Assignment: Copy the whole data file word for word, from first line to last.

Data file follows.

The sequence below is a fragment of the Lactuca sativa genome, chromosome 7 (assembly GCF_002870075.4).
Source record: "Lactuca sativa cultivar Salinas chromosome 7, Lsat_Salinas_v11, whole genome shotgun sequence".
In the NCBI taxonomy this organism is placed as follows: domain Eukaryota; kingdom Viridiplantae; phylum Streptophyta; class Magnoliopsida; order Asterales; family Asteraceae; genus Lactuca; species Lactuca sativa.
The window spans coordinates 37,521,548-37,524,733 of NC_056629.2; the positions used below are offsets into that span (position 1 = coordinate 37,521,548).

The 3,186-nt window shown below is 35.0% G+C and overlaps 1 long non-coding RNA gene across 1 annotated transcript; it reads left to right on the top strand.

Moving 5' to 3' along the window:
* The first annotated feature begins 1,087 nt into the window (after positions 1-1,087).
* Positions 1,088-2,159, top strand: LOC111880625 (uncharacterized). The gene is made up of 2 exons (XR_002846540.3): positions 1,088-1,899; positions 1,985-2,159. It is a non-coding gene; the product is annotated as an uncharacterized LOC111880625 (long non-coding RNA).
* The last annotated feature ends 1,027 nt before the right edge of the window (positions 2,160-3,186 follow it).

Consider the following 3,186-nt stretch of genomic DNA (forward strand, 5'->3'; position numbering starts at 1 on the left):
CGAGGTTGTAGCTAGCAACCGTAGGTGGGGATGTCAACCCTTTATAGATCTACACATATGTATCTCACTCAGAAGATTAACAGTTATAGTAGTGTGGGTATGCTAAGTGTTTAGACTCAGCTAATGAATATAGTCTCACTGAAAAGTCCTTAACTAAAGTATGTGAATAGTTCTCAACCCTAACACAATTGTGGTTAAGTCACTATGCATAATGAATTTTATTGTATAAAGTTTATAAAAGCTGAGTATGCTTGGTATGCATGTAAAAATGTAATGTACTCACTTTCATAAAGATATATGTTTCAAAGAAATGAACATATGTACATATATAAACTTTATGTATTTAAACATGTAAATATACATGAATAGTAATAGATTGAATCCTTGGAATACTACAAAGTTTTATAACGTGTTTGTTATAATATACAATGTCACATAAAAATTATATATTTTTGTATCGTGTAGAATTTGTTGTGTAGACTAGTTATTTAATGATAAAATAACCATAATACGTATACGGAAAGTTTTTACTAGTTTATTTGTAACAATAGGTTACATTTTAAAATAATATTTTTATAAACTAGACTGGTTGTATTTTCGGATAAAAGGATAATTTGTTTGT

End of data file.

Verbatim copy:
The sequence below is a fragment of the Lactuca sativa genome, chromosome 7 (assembly GCF_002870075.4).
Source record: "Lactuca sativa cultivar Salinas chromosome 7, Lsat_Salinas_v11, whole genome shotgun sequence".
In the NCBI taxonomy this organism is placed as follows: domain Eukaryota; kingdom Viridiplantae; phylum Streptophyta; class Magnoliopsida; order Asterales; family Asteraceae; genus Lactuca; species Lactuca sativa.
The window spans coordinates 37,521,548-37,524,733 of NC_056629.2; the positions used below are offsets into that span (position 1 = coordinate 37,521,548).

The 3,186-nt window shown below is 35.0% G+C and overlaps 1 long non-coding RNA gene across 1 annotated transcript; it reads left to right on the top strand.

Moving 5' to 3' along the window:
* The first annotated feature begins 1,087 nt into the window (after positions 1-1,087).
* Positions 1,088-2,159, top strand: LOC111880625 (uncharacterized). The gene is made up of 2 exons (XR_002846540.3): positions 1,088-1,899; positions 1,985-2,159. It is a non-coding gene; the product is annotated as an uncharacterized LOC111880625 (long non-coding RNA).
* The last annotated feature ends 1,027 nt before the right edge of the window (positions 2,160-3,186 follow it).

Consider the following 3,186-nt stretch of genomic DNA (forward strand, 5'->3'; position numbering starts at 1 on the left):
CGAGGTTGTAGCTAGCAACCGTAGGTGGGGATGTCAACCCTTTATAGATCTACACATATGTATCTCACTCAGAAGATTAACAGTTATAGTAGTGTGGGTATGCTAAGTGTTTAGACTCAGCTAATGAATATAGTCTCACTGAAAAGTCCTTAACTAAAGTATGTGAATAGTTCTCAACCCTAACACAATTGTGGTTAAGTCACTATGCATAATGAATTTTATTGTATAAAGTTTATAAAAGCTGAGTATGCTTGGTATGCATGTAAAAATGTAATGTACTCACTTTCATAAAGATATATGTTTCAAAGAAATGAACATATGTACATATATAAACTTTATGTATTTAAACATGTAAATATACATGAATAGTAATAGATTGAATCCTTGGAATACTACAAAGTTTTATAACGTGTTTGTTATAATATACAATGTCACATAAAAATTATATATTTTTGTATCGTGTAGAATTTGTTGTGTAGACTAGTTATTTAATGATAAAATAACCATAATACGTATACGGAAAGTTTTTACTAGTTTATTTGTAACAATAGGTTACATTTTAAAATAATATTTTTATAAACTAGACTGGTTGTATTTTCGGATAAAAGGATAATTTGTTTGT